In the relationships subreddit, a 24-hour internet advice column that often focuses on navigating relationships with terrible people, one recurring incantation is A Narcissist’s Prayer, which begins, “That didn’t happen/and if it did, it wasn’t that bad.” Those lines seem to have guided T.I.’s playbook for defending himself against comments he made on a podcast about pressuring his teenage daughter’s physician to perform a scientifically debunked “hymen check” in order to use irrelevant information about his daughter’s vaginal tissue to micromanage her body.
Today, T.I. and his wife Tameka “Tiny” Harris appeared on Jada Pinkett Smith’s Facebook Live show Red Table Talk, to insist that T.I. was mostly just joking about the hymen check, except for the fact that both parents did take their daughter to a physician and demand updates on the status of their daughter’s hymen.
“I think all this surrounds a conversation that I was having in a very joking manner when asked how do I deal with parenting in this day and age,” T.I. told Pinkett Smith. “From a place of truth, I began to embellish and exaggerate, and I think a lot of people kind of took it extremely literal. I honestly thought people knew me better than that.”
But he insisted that the outrage over his comments was “misconstrued” because he never said he was in the exam room and the appointment happened when his now eighteen-year-old daughter Deyjah was “fifteen and sixteen years old at the time.” But the interview did confirm that the gynecologist’s visit happened at least once and both parents were present to pressure Deyjah to give her father access to her medical information.
As far as apologies go, T.I. is sorry to his daughter, but not to those who pointed out both the dangers and utter uselessness of virginity testing:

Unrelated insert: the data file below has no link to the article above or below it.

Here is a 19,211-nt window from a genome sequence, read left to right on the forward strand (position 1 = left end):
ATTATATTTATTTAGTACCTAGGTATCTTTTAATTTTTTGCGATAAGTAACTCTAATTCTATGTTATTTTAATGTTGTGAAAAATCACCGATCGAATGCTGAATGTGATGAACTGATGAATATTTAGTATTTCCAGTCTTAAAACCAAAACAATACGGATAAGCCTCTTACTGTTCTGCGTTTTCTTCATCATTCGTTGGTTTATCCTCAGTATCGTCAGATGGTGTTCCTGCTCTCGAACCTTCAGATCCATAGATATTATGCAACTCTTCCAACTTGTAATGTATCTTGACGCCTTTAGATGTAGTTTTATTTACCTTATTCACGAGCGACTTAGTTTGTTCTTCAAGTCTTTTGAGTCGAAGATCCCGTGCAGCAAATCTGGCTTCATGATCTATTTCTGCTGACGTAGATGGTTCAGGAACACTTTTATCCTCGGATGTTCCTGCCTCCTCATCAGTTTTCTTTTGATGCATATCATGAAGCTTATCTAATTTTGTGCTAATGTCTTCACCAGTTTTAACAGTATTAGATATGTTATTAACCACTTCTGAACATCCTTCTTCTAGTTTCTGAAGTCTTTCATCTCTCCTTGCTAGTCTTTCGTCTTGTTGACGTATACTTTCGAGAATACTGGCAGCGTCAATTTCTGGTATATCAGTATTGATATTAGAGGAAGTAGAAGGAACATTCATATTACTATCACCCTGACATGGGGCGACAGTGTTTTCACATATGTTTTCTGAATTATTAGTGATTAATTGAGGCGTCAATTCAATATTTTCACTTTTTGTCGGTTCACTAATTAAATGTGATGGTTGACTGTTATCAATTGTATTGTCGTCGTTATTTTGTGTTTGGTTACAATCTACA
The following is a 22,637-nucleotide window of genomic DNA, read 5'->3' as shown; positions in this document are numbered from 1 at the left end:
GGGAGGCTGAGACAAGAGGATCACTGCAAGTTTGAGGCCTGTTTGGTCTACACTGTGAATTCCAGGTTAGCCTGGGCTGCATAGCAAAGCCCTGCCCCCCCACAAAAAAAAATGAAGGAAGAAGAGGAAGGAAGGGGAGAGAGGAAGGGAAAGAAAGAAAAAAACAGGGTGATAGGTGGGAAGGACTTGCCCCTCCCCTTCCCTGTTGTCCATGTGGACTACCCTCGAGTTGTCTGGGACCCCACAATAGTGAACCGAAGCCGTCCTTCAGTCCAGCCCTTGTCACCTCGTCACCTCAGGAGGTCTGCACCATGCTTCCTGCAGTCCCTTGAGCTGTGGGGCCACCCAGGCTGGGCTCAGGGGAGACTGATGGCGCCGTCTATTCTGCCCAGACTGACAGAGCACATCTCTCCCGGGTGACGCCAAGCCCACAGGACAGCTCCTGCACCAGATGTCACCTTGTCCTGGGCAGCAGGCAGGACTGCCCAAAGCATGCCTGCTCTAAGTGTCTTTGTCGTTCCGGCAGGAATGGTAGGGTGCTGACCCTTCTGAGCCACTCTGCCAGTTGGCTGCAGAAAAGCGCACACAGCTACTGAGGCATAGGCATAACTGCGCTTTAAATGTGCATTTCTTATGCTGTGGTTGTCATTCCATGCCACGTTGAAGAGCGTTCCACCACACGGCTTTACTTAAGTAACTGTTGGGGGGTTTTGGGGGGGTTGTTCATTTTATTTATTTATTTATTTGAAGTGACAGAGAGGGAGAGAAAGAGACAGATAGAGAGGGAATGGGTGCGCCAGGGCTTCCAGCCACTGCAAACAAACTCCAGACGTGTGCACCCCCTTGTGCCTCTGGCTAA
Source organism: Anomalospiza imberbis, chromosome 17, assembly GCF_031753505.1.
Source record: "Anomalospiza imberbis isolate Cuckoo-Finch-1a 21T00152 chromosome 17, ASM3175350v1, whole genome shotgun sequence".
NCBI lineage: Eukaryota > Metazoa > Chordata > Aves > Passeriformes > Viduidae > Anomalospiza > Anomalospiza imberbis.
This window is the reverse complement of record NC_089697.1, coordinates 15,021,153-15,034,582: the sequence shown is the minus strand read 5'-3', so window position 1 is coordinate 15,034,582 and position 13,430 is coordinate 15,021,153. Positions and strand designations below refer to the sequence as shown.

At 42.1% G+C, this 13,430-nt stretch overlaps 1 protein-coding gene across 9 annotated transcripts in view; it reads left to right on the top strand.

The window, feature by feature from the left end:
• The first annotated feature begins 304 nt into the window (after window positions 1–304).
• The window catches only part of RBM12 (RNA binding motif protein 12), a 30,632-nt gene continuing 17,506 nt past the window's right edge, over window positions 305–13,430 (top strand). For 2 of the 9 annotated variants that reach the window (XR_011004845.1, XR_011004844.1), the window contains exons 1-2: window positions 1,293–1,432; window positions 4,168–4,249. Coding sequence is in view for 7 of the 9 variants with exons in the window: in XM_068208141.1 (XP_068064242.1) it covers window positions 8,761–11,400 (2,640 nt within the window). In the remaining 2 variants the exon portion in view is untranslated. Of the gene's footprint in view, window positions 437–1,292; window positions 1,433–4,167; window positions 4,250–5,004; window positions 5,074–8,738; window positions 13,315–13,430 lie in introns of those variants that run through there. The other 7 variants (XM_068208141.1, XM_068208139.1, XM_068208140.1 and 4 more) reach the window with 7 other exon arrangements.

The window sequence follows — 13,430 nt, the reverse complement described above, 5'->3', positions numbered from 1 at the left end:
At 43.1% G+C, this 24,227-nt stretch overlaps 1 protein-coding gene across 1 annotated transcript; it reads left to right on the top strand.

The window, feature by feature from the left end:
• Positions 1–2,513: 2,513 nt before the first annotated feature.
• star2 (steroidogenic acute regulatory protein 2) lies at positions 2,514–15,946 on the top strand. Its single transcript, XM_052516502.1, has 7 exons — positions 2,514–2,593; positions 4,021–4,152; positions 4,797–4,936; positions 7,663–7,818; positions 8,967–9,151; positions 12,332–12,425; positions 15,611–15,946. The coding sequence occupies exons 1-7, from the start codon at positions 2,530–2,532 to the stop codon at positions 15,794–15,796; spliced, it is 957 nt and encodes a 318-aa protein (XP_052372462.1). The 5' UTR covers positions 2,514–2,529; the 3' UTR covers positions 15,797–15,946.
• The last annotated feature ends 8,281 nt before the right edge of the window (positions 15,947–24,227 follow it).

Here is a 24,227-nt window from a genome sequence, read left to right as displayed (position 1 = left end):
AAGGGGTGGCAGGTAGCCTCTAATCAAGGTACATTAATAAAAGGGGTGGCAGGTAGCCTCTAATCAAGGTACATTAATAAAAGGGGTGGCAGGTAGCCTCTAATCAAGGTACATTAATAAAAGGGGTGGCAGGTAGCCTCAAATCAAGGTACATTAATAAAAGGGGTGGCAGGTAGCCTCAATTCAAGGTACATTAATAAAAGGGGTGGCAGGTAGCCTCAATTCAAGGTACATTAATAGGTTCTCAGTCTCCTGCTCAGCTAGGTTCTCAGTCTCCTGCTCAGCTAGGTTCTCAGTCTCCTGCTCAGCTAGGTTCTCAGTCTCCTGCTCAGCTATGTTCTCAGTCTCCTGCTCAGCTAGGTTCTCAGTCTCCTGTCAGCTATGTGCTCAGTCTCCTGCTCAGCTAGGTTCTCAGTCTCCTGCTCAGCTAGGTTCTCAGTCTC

“All of this false narrative has just been sensationalized,” he said. “I am incredibly apologetic for that, to her...Not to any of these other strangers or any of these weirdos who just kind of toss lies around for fun.”
Pinkett Smith then gave T.I. an out, saying that she understood he was simply trying to say he was present for his daughter but that his comments perhaps came off as controlling. T.I. interjected to explain that was exactly how he meant the comments to sound:
“In order to guide or direct, you must have a certain level of control,” he said. “Well I think in the age or the time, our women, black women are the most unprotected, unattended, disregarded on the planet. I’m being criticized because I’m willing to go above and beyond to protect mine.”
The narcissist’s defining characteristic is an inflated sense of their own role in any story. T.I.’s daughter barely has a name in his protracted self-defense, just “mine.” Her virginity, as he said in the original podcast and as he clearly still believes, is also “his” to be examined and discussed in the name of protection. T.I. seems to believe that his daughter will be less valuable as a person if she has consensual sex, which indicates that she would, in fact, be less valuable to him.